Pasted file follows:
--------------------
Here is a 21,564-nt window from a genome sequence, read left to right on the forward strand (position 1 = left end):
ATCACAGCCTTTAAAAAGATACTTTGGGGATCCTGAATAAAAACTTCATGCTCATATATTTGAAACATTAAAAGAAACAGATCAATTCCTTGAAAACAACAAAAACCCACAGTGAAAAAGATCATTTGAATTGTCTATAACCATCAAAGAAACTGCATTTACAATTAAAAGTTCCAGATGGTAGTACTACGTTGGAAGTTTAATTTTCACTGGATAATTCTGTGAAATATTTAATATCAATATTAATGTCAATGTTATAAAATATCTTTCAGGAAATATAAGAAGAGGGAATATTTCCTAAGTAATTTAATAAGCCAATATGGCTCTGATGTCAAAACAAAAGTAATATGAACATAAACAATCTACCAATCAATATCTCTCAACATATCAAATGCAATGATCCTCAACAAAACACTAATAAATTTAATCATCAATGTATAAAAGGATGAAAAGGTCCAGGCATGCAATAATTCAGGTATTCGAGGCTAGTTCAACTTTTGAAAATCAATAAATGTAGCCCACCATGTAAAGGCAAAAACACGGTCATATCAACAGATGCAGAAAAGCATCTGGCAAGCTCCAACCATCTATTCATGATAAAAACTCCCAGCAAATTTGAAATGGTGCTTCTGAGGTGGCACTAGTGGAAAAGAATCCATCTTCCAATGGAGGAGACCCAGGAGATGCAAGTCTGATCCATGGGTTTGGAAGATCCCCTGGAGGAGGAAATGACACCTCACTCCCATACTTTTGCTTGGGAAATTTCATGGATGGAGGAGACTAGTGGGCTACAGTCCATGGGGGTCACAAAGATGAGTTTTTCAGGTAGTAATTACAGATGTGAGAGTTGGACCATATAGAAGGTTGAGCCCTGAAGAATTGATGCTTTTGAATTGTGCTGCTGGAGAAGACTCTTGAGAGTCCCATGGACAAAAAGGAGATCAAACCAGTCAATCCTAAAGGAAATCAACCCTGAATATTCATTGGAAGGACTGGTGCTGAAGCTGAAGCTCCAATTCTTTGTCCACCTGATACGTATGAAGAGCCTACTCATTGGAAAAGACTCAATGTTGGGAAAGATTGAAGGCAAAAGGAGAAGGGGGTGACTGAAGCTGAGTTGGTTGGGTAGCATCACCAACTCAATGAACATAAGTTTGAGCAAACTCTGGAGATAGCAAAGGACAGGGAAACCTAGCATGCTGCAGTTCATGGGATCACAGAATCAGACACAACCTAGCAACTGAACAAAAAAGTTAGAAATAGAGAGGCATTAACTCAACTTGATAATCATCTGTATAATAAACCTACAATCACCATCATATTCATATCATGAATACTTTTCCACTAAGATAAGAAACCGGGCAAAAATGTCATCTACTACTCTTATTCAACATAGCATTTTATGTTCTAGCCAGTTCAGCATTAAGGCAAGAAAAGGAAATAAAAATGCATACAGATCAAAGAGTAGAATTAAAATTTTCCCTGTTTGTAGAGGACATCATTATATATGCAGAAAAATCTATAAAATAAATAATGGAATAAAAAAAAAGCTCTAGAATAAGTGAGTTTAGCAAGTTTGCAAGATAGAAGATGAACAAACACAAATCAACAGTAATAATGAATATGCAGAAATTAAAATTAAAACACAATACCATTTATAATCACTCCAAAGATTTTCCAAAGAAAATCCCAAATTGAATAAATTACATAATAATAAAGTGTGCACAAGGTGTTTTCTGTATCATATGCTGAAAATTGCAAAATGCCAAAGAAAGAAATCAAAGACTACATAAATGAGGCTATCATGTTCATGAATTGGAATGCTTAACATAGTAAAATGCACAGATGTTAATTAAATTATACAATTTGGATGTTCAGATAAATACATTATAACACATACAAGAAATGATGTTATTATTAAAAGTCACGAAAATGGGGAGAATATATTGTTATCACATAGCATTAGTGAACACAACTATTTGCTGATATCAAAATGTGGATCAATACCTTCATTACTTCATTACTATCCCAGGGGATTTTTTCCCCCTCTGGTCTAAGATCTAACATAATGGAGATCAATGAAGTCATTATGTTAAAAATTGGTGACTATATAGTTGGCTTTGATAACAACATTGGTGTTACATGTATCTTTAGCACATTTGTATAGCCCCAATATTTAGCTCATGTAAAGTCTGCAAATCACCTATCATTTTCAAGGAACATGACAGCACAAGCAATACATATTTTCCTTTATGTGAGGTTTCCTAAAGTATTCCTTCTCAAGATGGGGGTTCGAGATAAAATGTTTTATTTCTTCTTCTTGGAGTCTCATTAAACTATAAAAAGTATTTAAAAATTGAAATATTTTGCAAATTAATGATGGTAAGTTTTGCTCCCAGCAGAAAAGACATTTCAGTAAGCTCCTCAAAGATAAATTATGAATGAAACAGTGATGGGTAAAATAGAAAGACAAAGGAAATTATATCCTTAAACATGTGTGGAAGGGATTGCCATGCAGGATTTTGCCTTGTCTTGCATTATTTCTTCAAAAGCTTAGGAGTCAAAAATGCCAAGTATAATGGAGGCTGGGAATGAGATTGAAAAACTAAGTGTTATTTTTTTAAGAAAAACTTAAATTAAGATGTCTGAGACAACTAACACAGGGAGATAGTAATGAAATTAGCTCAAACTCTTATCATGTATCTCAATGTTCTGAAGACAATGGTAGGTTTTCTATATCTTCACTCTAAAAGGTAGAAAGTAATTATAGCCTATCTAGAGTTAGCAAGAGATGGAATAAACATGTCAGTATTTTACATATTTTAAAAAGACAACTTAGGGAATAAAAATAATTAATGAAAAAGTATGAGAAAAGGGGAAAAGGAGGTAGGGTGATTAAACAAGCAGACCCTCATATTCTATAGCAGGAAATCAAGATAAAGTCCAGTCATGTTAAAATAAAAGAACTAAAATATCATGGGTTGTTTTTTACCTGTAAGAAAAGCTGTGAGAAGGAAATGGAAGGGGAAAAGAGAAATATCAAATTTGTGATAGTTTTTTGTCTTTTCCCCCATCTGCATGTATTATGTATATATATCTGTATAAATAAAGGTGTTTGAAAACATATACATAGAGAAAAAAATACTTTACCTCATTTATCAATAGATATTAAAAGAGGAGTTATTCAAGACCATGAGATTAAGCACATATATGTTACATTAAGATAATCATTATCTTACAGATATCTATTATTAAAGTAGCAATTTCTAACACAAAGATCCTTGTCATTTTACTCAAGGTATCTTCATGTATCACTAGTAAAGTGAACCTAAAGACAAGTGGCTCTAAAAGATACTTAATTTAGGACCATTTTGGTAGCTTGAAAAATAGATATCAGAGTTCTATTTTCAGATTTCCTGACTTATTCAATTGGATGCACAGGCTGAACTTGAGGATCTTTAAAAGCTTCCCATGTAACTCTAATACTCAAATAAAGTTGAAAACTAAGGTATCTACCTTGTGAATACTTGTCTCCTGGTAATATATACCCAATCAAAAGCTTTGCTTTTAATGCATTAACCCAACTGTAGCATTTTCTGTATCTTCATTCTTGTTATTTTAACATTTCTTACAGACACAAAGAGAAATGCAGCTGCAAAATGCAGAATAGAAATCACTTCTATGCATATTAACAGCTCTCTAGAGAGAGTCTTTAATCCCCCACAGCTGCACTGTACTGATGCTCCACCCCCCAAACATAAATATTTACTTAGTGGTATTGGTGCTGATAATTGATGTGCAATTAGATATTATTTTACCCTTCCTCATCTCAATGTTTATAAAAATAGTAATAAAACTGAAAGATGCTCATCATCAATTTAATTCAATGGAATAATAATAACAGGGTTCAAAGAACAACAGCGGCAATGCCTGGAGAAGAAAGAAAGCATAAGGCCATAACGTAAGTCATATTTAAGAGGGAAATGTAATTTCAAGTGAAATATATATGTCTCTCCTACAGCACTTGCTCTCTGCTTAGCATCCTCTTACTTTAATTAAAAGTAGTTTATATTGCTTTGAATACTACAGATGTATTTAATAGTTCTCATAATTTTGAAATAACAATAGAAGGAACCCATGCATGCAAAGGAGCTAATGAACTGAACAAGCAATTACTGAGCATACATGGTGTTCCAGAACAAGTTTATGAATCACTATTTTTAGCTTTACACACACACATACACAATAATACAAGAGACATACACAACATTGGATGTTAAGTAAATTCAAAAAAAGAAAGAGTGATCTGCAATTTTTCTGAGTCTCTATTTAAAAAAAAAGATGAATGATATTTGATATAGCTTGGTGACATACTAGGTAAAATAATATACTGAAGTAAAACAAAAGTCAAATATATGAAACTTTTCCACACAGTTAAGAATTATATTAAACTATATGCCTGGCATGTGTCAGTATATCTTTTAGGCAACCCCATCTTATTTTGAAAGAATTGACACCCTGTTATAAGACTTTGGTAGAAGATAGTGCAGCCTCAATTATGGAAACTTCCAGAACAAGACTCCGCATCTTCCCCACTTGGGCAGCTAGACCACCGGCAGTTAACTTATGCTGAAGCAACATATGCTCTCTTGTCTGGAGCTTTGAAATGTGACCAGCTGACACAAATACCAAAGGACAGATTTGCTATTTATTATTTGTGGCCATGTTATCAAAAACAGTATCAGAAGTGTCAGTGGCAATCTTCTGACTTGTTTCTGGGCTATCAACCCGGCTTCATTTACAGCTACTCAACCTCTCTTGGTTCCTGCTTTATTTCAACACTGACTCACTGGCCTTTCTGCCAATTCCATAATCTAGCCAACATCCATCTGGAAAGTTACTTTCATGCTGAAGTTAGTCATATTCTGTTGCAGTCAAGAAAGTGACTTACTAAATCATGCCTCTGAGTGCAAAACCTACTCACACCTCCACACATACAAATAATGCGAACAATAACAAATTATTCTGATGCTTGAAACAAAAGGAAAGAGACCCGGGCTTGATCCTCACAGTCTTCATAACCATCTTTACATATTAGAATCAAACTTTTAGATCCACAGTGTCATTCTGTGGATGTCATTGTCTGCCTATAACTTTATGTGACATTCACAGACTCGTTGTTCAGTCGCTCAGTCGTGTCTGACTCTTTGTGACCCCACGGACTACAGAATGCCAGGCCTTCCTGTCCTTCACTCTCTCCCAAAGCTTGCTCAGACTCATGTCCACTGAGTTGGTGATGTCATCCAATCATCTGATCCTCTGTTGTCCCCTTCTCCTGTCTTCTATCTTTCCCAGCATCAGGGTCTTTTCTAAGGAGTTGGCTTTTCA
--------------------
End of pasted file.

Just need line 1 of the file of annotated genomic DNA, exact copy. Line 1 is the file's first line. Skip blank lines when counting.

Here is a 21,564-nt window from a genome sequence, read left to right on the forward strand (position 1 = left end):